So, there’s a trope in fiction, where if you are romantically interested in someone, you ask them out for coffee.  There are a lot of good reasons for this.  Coffee is a very low investment date, both monetarily and time wise.  It also leaves room for escalation, i.e. “Well, that was good, I’m a little hungry now, want to go to the restaurant place?”  It also allows for easy disengagement “Well, we’ve been here a bit, we should probably go…I have something after this, but good seeing you!”  So, it’s testing the waters in a nice way that allows for guess culture style gentle exits.

I personally am not a huge fan of the guess culture exit strategy, but I know I use it.  Sometimes I even escalate and then…stop.  Because being honest is scary in the moment, especially in the real world.  I’m hypocritical in that I prefer honesty, but rarely offer it (for unpleasant things, for pleasant things I am sincere.  If I say I like you, I mean it.  If I’m not really giving you an idea of my valence towards you, then I’m probably neutral or negative towards you).  I think I need to improve on this trait, but I still would prefer to spare feelings, because how people feel is important.  So is honesty and time allocation.  I don’t know how to solve this and would love advice, with the requirements being:  Is gentle on feelings, signals to the other person that they would be better of allocating their time on not me, and is honest in such a way that a person can get actionable feedback if they ask it, assuming I am able to provide it.  I’d rather not just be like “Well, I’m not really up for hanging out, sorry.” and then give them nothing to work with. 

The other aspect of inviting someone out to coffee I want to explore is the romantic valence.  I think this valence is unfortunate and limiting.  I want to invite all my friends out to coffee because I often find myself with not a lot of time, so it’s useful to have a low cost option like this.  As such, a thing I have been actively doing is inviting people, especially new friends, to coffee one on one (or sometimes small groups).  So far, this has been extremely successful and I feel like I’ve gotten a better feel for people and gotten good ideas from a different perspective, all fostered by the lowkey environment and luxury a good coffee shop provides.  It’s also been nice to be able to escalate to “Let’s walk” when I want to continue an idea thread or even just continue talking.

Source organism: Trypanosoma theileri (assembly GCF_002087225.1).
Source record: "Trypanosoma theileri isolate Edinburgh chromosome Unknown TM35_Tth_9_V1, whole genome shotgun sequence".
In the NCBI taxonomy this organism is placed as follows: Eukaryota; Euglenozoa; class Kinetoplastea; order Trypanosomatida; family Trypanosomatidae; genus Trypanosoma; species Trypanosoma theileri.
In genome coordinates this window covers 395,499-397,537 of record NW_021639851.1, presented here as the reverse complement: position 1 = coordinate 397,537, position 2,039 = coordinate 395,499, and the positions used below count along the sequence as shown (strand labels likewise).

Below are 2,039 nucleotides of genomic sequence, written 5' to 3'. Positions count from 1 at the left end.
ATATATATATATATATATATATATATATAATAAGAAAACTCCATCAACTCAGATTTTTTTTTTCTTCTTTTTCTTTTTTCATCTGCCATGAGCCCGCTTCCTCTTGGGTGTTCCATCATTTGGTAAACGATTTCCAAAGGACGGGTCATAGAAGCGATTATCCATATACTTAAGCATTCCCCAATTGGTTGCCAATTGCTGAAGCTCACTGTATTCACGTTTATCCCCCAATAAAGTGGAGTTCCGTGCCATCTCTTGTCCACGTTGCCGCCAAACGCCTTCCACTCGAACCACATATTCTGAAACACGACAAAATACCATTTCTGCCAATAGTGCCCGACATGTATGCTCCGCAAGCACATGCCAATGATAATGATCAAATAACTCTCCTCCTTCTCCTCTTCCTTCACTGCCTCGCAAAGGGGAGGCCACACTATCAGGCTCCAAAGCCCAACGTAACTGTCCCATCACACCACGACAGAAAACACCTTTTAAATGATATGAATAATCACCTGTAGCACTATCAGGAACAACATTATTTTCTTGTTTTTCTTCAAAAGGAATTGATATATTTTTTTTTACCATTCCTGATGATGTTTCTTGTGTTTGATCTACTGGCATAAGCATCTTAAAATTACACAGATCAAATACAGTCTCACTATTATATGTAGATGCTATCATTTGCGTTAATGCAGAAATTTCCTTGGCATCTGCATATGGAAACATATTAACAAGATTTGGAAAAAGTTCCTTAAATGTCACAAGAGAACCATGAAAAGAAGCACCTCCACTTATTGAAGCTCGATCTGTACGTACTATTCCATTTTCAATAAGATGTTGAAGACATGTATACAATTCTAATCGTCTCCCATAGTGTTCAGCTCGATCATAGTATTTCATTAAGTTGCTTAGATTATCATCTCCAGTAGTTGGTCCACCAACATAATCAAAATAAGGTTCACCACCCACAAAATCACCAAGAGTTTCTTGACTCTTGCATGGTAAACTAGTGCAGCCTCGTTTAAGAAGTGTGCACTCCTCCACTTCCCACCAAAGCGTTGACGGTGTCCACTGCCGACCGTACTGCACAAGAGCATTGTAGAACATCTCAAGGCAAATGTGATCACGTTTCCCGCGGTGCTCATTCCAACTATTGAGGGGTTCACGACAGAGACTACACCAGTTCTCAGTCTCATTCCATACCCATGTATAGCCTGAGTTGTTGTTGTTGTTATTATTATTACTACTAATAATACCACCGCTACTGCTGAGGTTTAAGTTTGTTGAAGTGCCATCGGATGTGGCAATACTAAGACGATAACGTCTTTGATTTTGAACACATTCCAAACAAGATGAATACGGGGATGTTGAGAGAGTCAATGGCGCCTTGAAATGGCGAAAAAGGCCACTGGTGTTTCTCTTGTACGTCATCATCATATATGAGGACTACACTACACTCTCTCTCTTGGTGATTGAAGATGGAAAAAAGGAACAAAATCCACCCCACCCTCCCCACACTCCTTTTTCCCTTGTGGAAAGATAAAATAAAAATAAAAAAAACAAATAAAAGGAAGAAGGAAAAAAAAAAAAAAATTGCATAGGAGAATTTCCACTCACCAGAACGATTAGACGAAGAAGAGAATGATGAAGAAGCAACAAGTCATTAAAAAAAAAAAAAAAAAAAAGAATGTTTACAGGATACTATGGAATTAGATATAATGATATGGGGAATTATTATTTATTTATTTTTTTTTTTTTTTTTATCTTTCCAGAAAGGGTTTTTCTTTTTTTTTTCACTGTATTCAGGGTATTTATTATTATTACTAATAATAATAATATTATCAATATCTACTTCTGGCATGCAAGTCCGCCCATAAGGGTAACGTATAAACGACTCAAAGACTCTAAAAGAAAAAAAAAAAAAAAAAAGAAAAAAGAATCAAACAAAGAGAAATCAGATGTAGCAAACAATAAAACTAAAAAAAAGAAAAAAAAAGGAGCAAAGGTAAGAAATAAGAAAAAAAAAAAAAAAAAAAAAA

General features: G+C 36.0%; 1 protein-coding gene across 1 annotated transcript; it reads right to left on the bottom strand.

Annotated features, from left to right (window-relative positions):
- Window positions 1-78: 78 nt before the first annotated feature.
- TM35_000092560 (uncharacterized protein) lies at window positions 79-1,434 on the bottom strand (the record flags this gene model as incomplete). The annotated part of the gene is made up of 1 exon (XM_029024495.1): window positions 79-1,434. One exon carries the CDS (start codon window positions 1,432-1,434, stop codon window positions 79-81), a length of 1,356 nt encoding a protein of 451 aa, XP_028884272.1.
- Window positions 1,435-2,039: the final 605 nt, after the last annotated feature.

Related to this, coffee outings are a deepener that doesn’t require high logistical effort.  You meet a lot of people online, at parties, at conferences, all over.  And most of the time, you have that one, maybe two meetings, and they leave your life.  Sometimes you keep it going a little longer by talking online, but eventually that loses it’s novelty.  Online interaction also has an overdisclosure problem.  It often encourages oversharing and going deep into things that you normally wouldn’t, especially in reality, so you have a lot of deep interaction, some surface interaction, but none of the middle interaction that forms the core of a relationship. 

The coffee outing is a tool to resolve this, and one I am both optimistic an enthusiastic about, because it deepens friendships in an indefinable way, allowing you to fill in that middle ground that is so often neglected.  That place where, sure, you’re not sharing your deepest fears or most embarrassing desires, but you are creating a special kind of flow of spontaneity and lowkey interaction that is about something other than work, school, or the weather. 

In summary, the advantages of a coffee outing are:  Low time cost, low monetary cost, a very open end that allows for a lot of control over the direction of the relationship, both that day and overall, and filling in the middle ground of friendships.  The disadvantages are the valence possibly being romantic when you don’t wish this, and the tendency towards guess culture games.  Please feel free to tell me other advantages and disadvantages you observe, and/or your anecdotal experiences